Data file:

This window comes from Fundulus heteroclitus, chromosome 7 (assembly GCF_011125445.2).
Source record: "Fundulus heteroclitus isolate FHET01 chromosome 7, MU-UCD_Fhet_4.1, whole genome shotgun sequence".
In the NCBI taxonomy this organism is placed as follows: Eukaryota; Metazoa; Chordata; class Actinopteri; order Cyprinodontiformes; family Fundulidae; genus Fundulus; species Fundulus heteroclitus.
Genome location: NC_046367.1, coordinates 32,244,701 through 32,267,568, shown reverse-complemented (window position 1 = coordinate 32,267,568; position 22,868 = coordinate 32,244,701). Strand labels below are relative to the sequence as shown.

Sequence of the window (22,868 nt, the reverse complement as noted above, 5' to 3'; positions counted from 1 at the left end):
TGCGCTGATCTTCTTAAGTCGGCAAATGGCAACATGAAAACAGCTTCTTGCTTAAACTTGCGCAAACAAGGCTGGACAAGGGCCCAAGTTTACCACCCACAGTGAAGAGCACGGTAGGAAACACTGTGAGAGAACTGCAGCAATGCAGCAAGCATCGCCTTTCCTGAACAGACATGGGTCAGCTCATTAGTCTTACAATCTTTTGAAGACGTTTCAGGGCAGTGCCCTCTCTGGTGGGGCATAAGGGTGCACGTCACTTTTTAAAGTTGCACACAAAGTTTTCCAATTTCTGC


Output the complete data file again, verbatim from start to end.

This window comes from Fundulus heteroclitus, chromosome 7 (assembly GCF_011125445.2).
Source record: "Fundulus heteroclitus isolate FHET01 chromosome 7, MU-UCD_Fhet_4.1, whole genome shotgun sequence".
In the NCBI taxonomy this organism is placed as follows: Eukaryota; Metazoa; Chordata; class Actinopteri; order Cyprinodontiformes; family Fundulidae; genus Fundulus; species Fundulus heteroclitus.
Genome location: NC_046367.1, coordinates 32,244,701 through 32,267,568, shown reverse-complemented (window position 1 = coordinate 32,267,568; position 22,868 = coordinate 32,244,701). Strand labels below are relative to the sequence as shown.

Sequence of the window (22,868 nt, the reverse complement as noted above, 5' to 3'; positions counted from 1 at the left end):
TGCGCTGATCTTCTTAAGTCGGCAAATGGCAACATGAAAACAGCTTCTTGCTTAAACTTGCGCAAACAAGGCTGGACAAGGGCCCAAGTTTACCACCCACAGTGAAGAGCACGGTAGGAAACACTGTGAGAGAACTGCAGCAATGCAGCAAGCATCGCCTTTCCTGAACAGACATGGGTCAGCTCATTAGTCTTACAATCTTTTGAAGACGTTTCAGGGCAGTGCCCTCTCTGGTGGGGCATAAGGGTGCACGTCACTTTTTAAAGTTGCACACAAAGTTTTCCAATTTCTGC